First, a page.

Melting snow, following one of the most severe winters in Canada's wheat belt have been threatening to wipe out several small farming communities.
AV flood devastation
LV People working on sandbag banks and flood water puring trhough town (2)
CU Woman and man watching (2 shots)
GV Trucks being loaded with earth by mechanical shovel
GV People working on dykes on Kapel River at Lumsden
GV River in torrent
Earth moving equipment and men watching flood waters (3)
GV Rear of sandbagged dyke PAN TO man walking through water
GV & PAN Across flooded area to show dyke holding back water (2 shots)
GV Boyne River at Carman
SV PULL BACK TO GV Swollen River PAN TO people behind dyke
GV Main street showing sandbagged shops
GV River being held back by sandbags and men building dyke (2 shots)
LV Hospital across flood water and CU hospital (2 shots)
CU Truck wheel through water AND GV (2 shots)
SV Men pulling boat along street (2 shots)
Initials SC/2100 SC/2136
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Background: Melting snow, following one of the most severe winters in Canada's wheat belt have been threatening to wipe out several small farming communities.
The flood waters have only been held by local people working all through the day and night to build higher dykes to contain the swelling rivers.
The town of Lumsden, 18 miles (30 Kms) north of Regina, Saskatchewan, was threatened on Monday (22 April) by flood waters that came to within one foot of the hastily constructed dykes.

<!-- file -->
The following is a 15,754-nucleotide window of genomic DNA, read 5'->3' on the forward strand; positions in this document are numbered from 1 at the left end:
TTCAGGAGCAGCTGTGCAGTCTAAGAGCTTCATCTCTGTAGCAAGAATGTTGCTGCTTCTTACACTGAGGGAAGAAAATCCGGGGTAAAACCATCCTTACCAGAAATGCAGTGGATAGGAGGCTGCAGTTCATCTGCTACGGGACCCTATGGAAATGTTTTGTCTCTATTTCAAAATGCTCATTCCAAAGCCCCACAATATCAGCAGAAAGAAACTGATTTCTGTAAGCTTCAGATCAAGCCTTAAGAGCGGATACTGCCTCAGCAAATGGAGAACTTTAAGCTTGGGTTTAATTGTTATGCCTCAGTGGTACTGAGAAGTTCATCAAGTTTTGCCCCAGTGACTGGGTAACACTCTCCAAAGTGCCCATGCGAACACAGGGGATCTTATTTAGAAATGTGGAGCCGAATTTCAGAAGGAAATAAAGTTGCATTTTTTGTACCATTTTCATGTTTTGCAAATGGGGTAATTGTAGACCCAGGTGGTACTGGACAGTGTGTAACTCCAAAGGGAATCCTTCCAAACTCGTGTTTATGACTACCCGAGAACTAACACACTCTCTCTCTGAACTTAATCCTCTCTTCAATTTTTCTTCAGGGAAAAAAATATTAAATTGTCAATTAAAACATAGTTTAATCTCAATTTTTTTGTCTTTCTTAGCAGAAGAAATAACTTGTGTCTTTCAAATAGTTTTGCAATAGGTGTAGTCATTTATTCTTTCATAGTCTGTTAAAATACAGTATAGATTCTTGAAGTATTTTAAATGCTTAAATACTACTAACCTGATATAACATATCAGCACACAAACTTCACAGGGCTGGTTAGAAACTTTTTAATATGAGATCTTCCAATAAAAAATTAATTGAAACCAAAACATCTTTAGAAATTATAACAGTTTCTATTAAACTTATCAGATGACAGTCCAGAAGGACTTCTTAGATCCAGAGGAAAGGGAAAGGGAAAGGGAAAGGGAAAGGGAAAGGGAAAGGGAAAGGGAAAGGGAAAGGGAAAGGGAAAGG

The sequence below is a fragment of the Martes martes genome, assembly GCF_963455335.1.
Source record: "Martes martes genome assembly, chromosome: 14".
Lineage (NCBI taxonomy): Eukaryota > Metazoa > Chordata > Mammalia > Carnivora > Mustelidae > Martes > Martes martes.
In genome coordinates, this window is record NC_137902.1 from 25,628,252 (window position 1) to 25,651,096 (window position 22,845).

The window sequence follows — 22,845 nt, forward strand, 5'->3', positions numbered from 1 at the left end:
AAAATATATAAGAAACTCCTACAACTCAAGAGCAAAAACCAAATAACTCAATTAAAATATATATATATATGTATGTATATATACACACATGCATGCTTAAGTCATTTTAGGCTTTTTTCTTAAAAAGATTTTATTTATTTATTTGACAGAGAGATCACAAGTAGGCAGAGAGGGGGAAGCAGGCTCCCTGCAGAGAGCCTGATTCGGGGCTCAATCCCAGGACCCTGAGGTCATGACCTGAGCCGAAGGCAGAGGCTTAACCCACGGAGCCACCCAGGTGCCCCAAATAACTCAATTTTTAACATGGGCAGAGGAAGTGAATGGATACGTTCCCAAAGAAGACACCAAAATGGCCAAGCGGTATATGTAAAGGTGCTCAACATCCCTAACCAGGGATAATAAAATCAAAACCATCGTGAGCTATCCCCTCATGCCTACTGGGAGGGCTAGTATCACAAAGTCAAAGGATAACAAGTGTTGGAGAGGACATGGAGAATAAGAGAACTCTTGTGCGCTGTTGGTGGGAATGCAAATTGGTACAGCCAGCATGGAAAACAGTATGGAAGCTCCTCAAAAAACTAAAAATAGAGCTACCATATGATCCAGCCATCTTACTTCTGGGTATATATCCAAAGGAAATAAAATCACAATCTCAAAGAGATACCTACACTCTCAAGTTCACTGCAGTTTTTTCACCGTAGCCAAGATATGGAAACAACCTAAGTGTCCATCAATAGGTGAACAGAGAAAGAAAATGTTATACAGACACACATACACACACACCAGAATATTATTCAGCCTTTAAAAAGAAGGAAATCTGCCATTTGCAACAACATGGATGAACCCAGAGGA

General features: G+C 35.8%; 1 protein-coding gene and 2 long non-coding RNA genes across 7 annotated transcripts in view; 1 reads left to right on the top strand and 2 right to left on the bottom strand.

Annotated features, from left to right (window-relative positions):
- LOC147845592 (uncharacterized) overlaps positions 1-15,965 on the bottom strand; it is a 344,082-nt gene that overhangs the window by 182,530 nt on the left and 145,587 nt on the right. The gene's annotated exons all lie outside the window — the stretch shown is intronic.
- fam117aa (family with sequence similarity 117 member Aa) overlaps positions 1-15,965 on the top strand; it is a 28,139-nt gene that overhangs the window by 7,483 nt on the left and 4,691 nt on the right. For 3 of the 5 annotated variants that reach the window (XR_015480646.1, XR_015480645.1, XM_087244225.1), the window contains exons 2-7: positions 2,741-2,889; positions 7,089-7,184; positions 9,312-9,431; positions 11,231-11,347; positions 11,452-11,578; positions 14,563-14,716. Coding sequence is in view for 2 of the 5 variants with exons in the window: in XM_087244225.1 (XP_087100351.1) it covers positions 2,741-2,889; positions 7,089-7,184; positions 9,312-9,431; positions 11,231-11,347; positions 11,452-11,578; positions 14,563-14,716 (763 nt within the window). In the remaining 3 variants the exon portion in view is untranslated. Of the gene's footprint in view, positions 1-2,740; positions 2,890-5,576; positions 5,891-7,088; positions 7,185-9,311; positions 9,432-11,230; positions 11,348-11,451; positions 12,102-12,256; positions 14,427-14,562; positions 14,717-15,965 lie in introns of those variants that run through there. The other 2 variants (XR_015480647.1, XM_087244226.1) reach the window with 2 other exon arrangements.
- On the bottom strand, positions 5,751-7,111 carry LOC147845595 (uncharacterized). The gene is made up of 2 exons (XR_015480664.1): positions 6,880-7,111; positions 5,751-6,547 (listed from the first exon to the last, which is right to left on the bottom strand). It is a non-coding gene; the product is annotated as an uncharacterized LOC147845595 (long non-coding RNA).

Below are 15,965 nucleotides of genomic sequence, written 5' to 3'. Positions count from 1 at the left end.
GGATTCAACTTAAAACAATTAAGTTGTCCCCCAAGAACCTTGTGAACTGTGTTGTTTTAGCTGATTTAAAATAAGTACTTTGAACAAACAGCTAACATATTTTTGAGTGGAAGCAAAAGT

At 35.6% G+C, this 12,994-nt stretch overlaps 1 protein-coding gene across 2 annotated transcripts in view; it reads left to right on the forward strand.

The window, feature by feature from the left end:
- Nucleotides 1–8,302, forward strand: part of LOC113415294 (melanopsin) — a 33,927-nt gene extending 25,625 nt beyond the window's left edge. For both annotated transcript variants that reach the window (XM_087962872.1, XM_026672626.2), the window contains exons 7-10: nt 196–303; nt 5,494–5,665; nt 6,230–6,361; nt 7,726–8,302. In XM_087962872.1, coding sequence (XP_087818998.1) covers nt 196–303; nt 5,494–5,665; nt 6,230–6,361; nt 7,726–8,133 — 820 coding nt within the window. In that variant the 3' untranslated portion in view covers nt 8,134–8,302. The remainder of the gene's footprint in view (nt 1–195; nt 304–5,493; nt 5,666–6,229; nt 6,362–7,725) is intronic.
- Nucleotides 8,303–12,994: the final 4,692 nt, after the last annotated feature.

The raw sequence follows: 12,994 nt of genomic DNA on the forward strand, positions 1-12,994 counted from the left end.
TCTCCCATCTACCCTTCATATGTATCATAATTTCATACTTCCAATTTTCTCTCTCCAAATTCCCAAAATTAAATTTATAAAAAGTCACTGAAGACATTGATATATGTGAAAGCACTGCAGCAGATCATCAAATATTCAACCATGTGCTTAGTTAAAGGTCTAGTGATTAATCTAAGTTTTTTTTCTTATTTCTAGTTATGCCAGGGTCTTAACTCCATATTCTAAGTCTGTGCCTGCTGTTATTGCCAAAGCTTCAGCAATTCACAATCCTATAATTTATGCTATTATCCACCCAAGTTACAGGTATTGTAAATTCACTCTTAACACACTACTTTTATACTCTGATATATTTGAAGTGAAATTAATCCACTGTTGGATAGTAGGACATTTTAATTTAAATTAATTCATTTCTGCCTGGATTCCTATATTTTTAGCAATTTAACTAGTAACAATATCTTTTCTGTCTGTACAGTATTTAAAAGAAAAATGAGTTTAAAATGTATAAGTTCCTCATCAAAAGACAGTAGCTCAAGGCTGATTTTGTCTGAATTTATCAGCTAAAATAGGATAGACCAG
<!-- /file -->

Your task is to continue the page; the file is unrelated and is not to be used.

Officials said it was a race between the water and heavy earth moving machinery to determine whether the town of 850 people survived.
In the Province of Manitoba, Indian Reserves in low lying areas were hard hit. 700 Indians were evacuated form one of them.
No loss of life has been reported in either Saskatchewan or Manitoba.
The River Boyne, which flows through the town of Carman just west of Winnipeg, is normally 75 ft. wide (24 metres). Now it is more than 1,800 ft. (600 metres) across and local people have used more then 200,000 sandbags to try to save their community. The local hospital has been evacuated and about 200 families have been forced to leave their homes.
Later the floods in the western prairies began to ease and resident and volunteers faced a huge cleaning job.
But officials warned that there was a lot of winter snow still to melt.
SYNOPSIS: Serious floods have hit the wheat growing prairies of Canada.
People in small farming communities like this have had to work day and night on sandbag defences to save their homes form complete inundation by the torrents of water.
A woman watches hopefully to see if the hundreds of emergency workers can contain the floods with hastily constructed earth dykes.
Here at Lumsden near Regina, Saskatchewan, it's a tense race between the rising water and the earthmoving machinery to determine the fats of the town. The dykes reached fifteen feet high and just managed to contain the six and a half billion gallons of flood water pouring through Lumsden each day.
These unprecedented floods were caused by melting snow in the wake of one of the most severe winters in the history of Canada's wheat belt.
The effects have been widespread. In Manitoba, Indian reserves in low lying areas were hit. Seven hundred Indians had to be evacuated.
The River Boyne, where it flows through the town of Carman, fifty mile south of Winnipeg, is usually about seventy five feet wide. No. after heavy rain as well as melting snow, it's more than eighteen hundred feet wide.
In Carman only two grocery shops are open -- normal life in the town has stopped and all efforts go into the fight against the floods.
More than two hundred thousand sandbags have been used to try to save this town.
Even the hospital has had to be evacuated as well as a home for the elderly.
Although the floods are beginning to recede, and in some places the clean-up operation is under way, officials warn there's still a lot of snow to melt.